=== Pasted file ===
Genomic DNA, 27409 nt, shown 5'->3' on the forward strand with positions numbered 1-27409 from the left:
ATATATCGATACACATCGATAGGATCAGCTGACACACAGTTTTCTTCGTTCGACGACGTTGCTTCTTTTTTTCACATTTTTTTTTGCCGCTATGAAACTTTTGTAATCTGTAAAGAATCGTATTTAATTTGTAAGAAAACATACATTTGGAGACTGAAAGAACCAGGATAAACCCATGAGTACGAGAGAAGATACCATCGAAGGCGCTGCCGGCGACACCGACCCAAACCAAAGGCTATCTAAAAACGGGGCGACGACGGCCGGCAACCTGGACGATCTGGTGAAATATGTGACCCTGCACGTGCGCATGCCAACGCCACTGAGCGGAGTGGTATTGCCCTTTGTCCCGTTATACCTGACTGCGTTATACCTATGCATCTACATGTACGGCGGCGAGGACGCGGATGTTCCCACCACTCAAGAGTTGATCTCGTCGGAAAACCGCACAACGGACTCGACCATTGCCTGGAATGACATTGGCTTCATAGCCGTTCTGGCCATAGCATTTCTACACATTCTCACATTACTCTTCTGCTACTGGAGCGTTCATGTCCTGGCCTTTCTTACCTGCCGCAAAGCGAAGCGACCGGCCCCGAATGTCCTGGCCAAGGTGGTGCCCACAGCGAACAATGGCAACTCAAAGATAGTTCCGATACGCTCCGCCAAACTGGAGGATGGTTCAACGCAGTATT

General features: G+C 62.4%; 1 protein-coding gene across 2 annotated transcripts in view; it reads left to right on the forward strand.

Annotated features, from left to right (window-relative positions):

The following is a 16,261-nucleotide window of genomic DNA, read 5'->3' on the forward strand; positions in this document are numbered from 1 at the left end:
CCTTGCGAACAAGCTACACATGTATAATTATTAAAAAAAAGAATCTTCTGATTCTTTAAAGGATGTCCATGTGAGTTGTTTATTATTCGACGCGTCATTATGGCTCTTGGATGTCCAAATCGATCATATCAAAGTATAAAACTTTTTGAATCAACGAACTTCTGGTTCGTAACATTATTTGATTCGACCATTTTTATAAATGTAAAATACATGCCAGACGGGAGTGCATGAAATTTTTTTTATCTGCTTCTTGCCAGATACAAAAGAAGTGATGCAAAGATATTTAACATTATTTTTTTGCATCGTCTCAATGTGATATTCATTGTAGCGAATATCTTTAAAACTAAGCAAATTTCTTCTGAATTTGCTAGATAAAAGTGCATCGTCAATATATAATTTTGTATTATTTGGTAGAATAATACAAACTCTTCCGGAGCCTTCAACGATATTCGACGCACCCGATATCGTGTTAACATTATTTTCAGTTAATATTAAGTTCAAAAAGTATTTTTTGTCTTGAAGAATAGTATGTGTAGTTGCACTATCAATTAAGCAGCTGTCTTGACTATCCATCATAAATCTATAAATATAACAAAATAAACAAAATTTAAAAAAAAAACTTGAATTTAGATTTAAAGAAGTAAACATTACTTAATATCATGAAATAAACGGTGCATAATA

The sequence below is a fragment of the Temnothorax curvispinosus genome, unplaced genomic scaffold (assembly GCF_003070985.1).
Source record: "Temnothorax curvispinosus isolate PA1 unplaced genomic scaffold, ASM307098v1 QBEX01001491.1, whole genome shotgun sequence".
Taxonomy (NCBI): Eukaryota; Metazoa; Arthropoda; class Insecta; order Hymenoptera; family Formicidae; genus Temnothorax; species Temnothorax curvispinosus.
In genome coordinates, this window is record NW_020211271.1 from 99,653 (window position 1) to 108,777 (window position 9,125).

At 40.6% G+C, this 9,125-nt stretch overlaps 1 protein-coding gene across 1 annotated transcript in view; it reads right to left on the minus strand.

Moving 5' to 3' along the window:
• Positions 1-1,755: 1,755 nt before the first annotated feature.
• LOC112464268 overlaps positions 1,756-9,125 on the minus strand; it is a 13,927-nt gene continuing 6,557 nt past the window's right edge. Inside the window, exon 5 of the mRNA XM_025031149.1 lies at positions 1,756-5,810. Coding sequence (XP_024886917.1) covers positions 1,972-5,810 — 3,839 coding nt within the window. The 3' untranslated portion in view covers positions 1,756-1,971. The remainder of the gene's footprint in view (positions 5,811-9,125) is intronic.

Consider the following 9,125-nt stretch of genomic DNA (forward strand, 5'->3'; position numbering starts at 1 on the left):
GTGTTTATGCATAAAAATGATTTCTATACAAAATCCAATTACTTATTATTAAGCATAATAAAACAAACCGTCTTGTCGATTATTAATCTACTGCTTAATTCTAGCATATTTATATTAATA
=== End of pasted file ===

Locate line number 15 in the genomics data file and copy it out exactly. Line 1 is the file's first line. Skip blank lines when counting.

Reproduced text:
Consider the following 9,125-nt stretch of genomic DNA (forward strand, 5'->3'; position numbering starts at 1 on the left):